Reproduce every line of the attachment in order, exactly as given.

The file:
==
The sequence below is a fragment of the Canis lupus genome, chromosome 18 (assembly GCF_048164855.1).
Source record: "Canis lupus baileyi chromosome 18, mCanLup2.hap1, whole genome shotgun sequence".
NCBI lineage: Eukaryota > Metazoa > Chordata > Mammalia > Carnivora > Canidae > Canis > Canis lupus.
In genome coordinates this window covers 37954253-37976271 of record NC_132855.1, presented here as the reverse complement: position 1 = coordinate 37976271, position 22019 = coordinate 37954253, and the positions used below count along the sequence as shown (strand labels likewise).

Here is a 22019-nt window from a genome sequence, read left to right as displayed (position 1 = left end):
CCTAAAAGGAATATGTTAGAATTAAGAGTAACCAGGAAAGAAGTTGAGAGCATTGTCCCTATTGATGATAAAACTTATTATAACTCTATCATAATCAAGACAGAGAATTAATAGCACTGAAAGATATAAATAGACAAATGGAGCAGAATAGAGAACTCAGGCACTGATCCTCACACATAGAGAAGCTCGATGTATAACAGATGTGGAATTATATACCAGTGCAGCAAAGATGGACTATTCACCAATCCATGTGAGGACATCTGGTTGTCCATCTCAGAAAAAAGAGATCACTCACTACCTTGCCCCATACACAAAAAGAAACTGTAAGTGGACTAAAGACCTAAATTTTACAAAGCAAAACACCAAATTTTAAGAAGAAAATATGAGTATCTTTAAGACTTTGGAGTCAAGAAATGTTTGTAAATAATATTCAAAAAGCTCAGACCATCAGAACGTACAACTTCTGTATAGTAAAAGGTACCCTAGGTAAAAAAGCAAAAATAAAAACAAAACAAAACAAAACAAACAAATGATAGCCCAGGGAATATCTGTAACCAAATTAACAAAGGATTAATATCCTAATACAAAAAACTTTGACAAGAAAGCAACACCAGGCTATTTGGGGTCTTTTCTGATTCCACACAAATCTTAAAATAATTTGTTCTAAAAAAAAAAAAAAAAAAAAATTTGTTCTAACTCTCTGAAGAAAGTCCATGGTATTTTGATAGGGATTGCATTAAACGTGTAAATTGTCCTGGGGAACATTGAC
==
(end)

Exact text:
The sequence below is a fragment of the Canis lupus genome, chromosome 18 (assembly GCF_048164855.1).
Source record: "Canis lupus baileyi chromosome 18, mCanLup2.hap1, whole genome shotgun sequence".
NCBI lineage: Eukaryota > Metazoa > Chordata > Mammalia > Carnivora > Canidae > Canis > Canis lupus.
In genome coordinates this window covers 37954253-37976271 of record NC_132855.1, presented here as the reverse complement: position 1 = coordinate 37976271, position 22019 = coordinate 37954253, and the positions used below count along the sequence as shown (strand labels likewise).

Here is a 22019-nt window from a genome sequence, read left to right as displayed (position 1 = left end):
CCTAAAAGGAATATGTTAGAATTAAGAGTAACCAGGAAAGAAGTTGAGAGCATTGTCCCTATTGATGATAAAACTTATTATAACTCTATCATAATCAAGACAGAGAATTAATAGCACTGAAAGATATAAATAGACAAATGGAGCAGAATAGAGAACTCAGGCACTGATCCTCACACATAGAGAAGCTCGATGTATAACAGATGTGGAATTATATACCAGTGCAGCAAAGATGGACTATTCACCAATCCATGTGAGGACATCTGGTTGTCCATCTCAGAAAAAAGAGATCACTCACTACCTTGCCCCATACACAAAAAGAAACTGTAAGTGGACTAAAGACCTAAATTTTACAAAGCAAAACACCAAATTTTAAGAAGAAAATATGAGTATCTTTAAGACTTTGGAGTCAAGAAATGTTTGTAAATAATATTCAAAAAGCTCAGACCATCAGAACGTACAACTTCTGTATAGTAAAAGGTACCCTAGGTAAAAAAGCAAAAATAAAAACAAAACAAAACAAAACAAACAAATGATAGCCCAGGGAATATCTGTAACCAAATTAACAAAGGATTAATATCCTAATACAAAAAACTTTGACAAGAAAGCAACACCAGGCTATTTGGGGTCTTTTCTGATTCCACACAAATCTTAAAATAATTTGTTCTAAAAAAAAAAAAAAAAAAAAATTTGTTCTAACTCTCTGAAGAAAGTCCATGGTATTTTGATAGGGATTGCATTAAACGTGTAAATTGTCCTGGGGAACATTGAC